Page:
Why are the gorillas in this super-cute viral selfie posing like humans?

A photo of two gorillas at a sanctuary in the Democratic Republic of Congo has gone viral because they posed just like humans.

In the selfie taken by a park ranger, female gorillas Ndakazi and Ndeze have a laid-back stance with their arms at their sides and look like they're posing for the cover of an indie rock album.

ANOTHER DAY AT THE OFFICE...Photo: Ranger Mathieu Shamavu (c)NOTE: UNAUTHORIZED USE OF THIS PHOTO WILL BE REPORTED TO FACEBOOK



Posted by The Elite AntiPoaching Units And Combat Trackers. on Thursday, April 18, 2019

“Those gorilla gals are always acting cheeky so this was the perfect shot of their true personalities!" Virunga National Park said in a Facebook post. “Also, it's no surprise to see these girls on their two feet either — most primates are comfortable walking upright (bipedalism) for short bursts of time."

The two female gorillas have lived at the Senkwekwe Center for orphaned mountain gorillas at the park since 2007. They were rescued as newborns after their mothers were killed by poachers.

The park's director, Innocent Mburanumwe, told the BBC that the pair are, indeed, imitating the humans, but it "doesn't happen normally."

“I was very surprised to see it ... so it's very funny," he continued. "It's very curious to see how a gorilla can imitate a human and stand up."

A baby gorilla at Virunga National Park via Joseph King / Flickr

Anthropologist Frans de Waal told The Washington Post that the apes will mimic humans as a way of identifying “with those who take care of them" and that the behavior is a sign of attachment by the orphans.

“Apes are naturally imitative (hence the verb aping) and a parent is imitated more than others," de Waal added.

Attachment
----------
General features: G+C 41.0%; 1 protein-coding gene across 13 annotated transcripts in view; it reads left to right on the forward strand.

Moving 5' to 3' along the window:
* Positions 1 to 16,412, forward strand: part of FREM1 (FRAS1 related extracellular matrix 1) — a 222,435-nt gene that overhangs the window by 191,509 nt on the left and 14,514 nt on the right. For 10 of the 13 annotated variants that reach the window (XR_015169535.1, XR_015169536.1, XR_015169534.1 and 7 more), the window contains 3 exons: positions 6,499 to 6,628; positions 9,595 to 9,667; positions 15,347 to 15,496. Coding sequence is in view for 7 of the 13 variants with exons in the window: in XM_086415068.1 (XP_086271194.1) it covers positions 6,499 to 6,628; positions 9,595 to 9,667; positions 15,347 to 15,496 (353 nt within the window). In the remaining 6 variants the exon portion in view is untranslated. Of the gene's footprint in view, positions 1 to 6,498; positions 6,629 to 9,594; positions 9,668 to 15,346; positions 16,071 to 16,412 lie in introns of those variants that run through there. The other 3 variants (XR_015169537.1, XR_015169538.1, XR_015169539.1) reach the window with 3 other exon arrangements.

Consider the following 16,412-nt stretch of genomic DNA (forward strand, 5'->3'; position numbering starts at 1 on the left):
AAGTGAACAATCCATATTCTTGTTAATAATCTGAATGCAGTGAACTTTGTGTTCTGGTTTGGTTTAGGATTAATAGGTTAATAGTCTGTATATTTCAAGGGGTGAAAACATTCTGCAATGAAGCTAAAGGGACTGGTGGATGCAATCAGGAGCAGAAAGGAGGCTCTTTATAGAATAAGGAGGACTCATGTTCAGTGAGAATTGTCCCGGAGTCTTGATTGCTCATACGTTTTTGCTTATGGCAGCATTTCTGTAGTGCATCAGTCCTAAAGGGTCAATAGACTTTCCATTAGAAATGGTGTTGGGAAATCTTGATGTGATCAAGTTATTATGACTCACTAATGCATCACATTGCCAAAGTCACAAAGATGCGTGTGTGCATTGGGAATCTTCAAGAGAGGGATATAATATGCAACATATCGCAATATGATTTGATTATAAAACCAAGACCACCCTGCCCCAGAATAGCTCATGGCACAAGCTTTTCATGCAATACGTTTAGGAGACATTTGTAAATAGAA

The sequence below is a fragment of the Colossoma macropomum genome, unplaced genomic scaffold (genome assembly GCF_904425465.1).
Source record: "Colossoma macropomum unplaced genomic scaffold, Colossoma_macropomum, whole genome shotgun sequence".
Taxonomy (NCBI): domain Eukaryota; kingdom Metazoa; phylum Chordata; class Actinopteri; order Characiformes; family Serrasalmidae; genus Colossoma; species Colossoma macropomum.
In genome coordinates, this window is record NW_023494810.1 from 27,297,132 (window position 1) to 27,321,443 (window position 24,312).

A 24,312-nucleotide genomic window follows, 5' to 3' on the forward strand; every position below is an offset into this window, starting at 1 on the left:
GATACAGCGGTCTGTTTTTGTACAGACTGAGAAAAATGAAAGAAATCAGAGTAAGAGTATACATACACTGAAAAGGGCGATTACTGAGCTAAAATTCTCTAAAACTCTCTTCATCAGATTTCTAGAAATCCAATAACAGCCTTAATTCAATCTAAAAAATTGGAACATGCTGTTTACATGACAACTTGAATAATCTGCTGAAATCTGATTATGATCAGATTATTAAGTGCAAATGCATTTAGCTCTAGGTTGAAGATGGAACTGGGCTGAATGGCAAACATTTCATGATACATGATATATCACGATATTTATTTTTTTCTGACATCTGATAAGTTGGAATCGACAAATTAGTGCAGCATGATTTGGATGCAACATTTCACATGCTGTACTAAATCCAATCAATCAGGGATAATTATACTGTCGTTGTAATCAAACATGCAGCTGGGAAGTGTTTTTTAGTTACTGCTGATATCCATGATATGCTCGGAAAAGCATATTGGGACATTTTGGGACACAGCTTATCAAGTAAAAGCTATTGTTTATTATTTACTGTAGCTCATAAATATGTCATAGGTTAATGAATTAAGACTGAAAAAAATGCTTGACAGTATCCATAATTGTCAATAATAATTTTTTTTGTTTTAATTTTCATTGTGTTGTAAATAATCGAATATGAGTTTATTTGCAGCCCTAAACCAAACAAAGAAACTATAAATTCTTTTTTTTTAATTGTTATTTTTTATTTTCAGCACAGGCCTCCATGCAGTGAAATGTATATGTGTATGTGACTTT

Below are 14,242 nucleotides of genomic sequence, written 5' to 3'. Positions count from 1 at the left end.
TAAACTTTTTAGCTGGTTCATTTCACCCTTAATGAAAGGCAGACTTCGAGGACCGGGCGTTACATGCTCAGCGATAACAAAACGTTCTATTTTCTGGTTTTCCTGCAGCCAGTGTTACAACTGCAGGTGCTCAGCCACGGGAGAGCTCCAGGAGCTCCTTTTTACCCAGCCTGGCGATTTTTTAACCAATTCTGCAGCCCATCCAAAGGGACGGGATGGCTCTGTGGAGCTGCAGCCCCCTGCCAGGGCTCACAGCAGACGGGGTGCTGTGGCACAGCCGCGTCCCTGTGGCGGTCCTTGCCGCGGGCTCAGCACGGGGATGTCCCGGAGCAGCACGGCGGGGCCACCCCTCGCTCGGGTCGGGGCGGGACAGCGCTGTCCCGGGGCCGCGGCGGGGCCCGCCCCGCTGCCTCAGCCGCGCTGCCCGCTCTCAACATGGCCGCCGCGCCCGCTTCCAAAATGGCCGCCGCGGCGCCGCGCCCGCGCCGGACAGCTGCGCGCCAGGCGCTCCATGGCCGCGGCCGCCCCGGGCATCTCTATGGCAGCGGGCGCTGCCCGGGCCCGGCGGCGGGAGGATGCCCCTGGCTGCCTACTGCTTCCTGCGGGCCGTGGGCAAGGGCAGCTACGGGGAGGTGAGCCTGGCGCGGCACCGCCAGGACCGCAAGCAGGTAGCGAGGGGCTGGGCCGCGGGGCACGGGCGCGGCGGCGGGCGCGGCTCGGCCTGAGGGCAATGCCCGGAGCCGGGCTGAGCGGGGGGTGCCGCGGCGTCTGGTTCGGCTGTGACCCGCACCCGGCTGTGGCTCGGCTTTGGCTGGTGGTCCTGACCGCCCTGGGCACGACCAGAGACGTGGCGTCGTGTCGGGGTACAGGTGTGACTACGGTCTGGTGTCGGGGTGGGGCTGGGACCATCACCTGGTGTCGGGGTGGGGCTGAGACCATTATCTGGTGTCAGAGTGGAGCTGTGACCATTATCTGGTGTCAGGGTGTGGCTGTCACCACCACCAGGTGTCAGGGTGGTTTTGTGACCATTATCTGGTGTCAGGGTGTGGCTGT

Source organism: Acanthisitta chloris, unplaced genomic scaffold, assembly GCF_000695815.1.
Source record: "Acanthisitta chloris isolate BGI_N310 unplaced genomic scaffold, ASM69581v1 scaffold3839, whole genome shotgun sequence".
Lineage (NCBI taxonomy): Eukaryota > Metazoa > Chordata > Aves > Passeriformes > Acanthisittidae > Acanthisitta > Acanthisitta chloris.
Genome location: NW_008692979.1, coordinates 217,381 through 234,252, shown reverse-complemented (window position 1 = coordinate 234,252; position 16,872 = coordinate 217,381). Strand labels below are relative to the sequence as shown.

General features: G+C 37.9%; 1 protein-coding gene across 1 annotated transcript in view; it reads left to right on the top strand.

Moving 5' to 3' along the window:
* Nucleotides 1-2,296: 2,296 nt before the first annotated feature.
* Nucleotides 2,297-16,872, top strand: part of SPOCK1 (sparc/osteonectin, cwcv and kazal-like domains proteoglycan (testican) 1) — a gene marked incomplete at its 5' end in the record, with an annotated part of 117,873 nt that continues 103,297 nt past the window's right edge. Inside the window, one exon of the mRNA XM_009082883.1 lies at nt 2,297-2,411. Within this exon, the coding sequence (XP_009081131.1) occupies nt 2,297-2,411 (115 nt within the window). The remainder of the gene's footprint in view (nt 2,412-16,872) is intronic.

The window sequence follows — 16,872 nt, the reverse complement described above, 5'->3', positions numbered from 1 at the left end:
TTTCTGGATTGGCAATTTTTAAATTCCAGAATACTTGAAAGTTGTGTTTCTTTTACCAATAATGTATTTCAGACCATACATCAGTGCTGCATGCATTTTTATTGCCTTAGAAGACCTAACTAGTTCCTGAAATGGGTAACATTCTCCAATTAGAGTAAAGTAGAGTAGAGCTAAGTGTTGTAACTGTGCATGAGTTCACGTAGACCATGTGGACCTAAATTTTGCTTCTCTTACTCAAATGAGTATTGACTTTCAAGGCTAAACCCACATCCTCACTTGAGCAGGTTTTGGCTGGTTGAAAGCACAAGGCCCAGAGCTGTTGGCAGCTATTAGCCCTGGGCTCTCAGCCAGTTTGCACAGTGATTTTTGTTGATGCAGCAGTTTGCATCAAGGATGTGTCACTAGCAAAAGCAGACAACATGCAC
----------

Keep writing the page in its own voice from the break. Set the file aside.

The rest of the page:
The viral selfie has also brought attention to the bravery of the park rangers at Virunga National Park. Over 130 have been killed protecting animals at the park since 1996. The government of the Democratic Republic of Congo has been in conflict with armed rebels that live in the park and poach animals.

The 3,120 square mile park was established in 1925 and is one of the first protected areas in Africa.

floschen / Flickr

If you've never seen a Maori haka performed, you're missing out.

The Maori are the indigenous peoples of New Zealand, and their language and customs are an integral part of the island nation. One of the most recognizable Maori traditions outside of New Zealand is the haka, a ceremonial dance or challenge usually performed in a group. The haka represents the pride, strength, and unity of a tribe and is characterized by foot-stamping, body slapping, tongue protrusions, and rhythmic chanting.

Haka is performed at weddings as a sign of reverence and respect for the bride and groom and are also frequently seen before sports competitions, such as rugby matches.

Here's an example of a rugby haka: